About Snæfell Wilderness Area

The Eastern Territory of Vatnajökull National Park can be divided into three areas: Brúaröræfi, west of Hálslón reservoir; the Snæfell Wilderness Area, basically stretching east of the reservoir to Kelduá river; and the expanses of Hraun, east of Kelduá. Traditional place names further divide the Snæfell Wilderness Area into Kringilsárrani, which is the southeastern corner of Brúaröræfi; Vesturöræfi, which lies east of Kringilsárrani and west of Snæfell; Snæfell mountain and its foothills; the lower land below them and eastwards, called Undir Fellum; and the Múli plateau rising still farther to the east. Apart from the ancient central volcano Snæfell and its hyaloclastite foothills, the landscape mostly consists of a highland plateau, 600-900m in altitude.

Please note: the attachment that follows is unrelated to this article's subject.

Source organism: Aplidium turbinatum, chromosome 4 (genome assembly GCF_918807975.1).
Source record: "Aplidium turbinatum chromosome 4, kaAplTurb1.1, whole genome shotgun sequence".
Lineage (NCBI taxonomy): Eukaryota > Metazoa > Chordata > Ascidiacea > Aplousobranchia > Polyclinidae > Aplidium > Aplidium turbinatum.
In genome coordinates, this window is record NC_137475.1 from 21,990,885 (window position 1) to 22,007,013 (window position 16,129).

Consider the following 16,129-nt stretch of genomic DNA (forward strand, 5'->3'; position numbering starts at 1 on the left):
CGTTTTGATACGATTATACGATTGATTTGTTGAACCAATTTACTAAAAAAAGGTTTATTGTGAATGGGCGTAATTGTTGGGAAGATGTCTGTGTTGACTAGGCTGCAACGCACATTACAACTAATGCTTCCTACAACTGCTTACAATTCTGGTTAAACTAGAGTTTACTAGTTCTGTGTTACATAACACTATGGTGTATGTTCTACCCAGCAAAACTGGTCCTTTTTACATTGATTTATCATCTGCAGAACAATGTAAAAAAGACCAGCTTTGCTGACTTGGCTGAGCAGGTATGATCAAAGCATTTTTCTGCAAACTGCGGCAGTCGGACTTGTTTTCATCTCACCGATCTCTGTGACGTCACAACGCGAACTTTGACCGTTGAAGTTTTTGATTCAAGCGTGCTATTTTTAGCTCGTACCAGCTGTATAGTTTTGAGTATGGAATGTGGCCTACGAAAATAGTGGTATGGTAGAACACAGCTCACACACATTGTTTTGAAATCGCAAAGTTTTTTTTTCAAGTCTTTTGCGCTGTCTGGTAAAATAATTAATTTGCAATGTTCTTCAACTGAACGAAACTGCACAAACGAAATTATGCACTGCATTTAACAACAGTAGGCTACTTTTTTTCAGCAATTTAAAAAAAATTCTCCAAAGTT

Over time, this plateau has been scraped and shaped by glacial ice. Nowadays, it is one of the few places in Iceland where vegetation stretches continuously from sea to glacier. Due to the rain shadow cast by Vatnajökull, the area generally receives little precipitation, although precipitation is greater in the east and decreases westwards. In fact, few areas of Iceland get as little rain as Brúaröræfi. The Snæfell Wilderness has long provided the main summer range and calving ground of reindeer, which had died out everywhere else on the island by early in the 20th century. Actually, their only legally protected area even today is Kringilsárrani, declared a reserve in 1975. The Wilderness’s most notable bird is the pink-footed goose. For some years, the world’s largest moulting group of this species could be found in the Eyjabakkar wetlands, and efforts are ongoing to get the site listed under the Ramsar Convention.